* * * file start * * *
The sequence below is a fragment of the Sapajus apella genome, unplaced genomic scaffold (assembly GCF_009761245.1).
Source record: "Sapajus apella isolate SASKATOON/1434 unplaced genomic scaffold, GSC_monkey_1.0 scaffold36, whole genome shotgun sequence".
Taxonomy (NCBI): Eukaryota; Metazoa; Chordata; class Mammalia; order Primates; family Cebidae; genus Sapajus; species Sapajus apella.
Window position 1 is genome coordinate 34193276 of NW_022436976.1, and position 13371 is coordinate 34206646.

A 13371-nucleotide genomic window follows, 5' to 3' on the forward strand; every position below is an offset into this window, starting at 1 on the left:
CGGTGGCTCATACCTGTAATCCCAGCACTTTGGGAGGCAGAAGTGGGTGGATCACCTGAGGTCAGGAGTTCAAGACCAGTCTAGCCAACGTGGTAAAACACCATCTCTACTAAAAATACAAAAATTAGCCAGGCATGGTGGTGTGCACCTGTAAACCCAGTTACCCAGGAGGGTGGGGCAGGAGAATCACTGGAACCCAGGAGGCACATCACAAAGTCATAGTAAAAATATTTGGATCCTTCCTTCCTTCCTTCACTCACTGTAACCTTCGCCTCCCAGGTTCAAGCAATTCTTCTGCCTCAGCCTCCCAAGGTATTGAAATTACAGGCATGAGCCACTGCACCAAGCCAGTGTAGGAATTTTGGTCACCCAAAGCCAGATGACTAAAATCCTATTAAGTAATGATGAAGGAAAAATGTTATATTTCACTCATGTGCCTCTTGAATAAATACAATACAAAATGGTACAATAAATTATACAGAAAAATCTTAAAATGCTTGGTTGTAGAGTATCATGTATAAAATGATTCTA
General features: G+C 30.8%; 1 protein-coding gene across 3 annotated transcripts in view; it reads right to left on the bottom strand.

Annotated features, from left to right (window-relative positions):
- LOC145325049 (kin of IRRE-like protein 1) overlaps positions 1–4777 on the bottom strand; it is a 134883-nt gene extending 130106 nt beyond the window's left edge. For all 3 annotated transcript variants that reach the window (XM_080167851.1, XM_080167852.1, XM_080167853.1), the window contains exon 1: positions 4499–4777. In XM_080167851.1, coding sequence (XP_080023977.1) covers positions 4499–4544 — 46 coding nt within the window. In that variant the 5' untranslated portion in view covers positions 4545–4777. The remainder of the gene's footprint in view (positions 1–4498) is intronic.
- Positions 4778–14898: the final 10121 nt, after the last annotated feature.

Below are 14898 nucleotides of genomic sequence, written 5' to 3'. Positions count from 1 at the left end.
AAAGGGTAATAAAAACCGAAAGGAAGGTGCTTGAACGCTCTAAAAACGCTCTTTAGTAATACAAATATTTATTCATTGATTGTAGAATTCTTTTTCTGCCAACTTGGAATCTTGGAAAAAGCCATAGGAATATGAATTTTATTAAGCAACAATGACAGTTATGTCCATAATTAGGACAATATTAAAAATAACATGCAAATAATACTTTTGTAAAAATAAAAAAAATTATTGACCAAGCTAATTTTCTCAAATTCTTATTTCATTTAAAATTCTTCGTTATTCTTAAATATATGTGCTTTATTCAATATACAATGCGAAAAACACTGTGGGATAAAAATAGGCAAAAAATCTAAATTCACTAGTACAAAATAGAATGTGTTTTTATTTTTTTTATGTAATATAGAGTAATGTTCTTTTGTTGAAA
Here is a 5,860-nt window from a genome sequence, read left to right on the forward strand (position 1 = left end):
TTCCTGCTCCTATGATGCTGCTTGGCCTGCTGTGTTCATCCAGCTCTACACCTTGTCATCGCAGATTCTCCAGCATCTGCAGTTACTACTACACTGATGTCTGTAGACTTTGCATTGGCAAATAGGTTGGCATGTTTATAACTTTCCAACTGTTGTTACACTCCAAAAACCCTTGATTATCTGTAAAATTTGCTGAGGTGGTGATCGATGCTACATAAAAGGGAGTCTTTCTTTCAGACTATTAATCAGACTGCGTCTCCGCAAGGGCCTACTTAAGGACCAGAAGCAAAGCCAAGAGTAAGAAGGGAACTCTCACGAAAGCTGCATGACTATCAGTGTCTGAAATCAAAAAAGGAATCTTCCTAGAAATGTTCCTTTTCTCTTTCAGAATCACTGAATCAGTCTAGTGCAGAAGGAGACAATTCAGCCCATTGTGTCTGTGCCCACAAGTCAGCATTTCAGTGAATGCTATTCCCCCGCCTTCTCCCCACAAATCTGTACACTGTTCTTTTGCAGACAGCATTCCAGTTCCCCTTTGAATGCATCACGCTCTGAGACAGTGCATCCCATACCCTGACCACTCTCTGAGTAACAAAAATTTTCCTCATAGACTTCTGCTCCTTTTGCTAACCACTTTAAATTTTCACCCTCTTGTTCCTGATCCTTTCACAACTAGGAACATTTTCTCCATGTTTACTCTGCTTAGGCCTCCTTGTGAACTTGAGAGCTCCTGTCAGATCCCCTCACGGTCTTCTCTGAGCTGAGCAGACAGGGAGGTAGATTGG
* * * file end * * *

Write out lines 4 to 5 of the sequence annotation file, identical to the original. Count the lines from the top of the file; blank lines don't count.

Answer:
Window position 1 is genome coordinate 34193276 of NW_022436976.1, and position 13371 is coordinate 34206646.

A 13371-nucleotide genomic window follows, 5' to 3' on the forward strand; every position below is an offset into this window, starting at 1 on the left: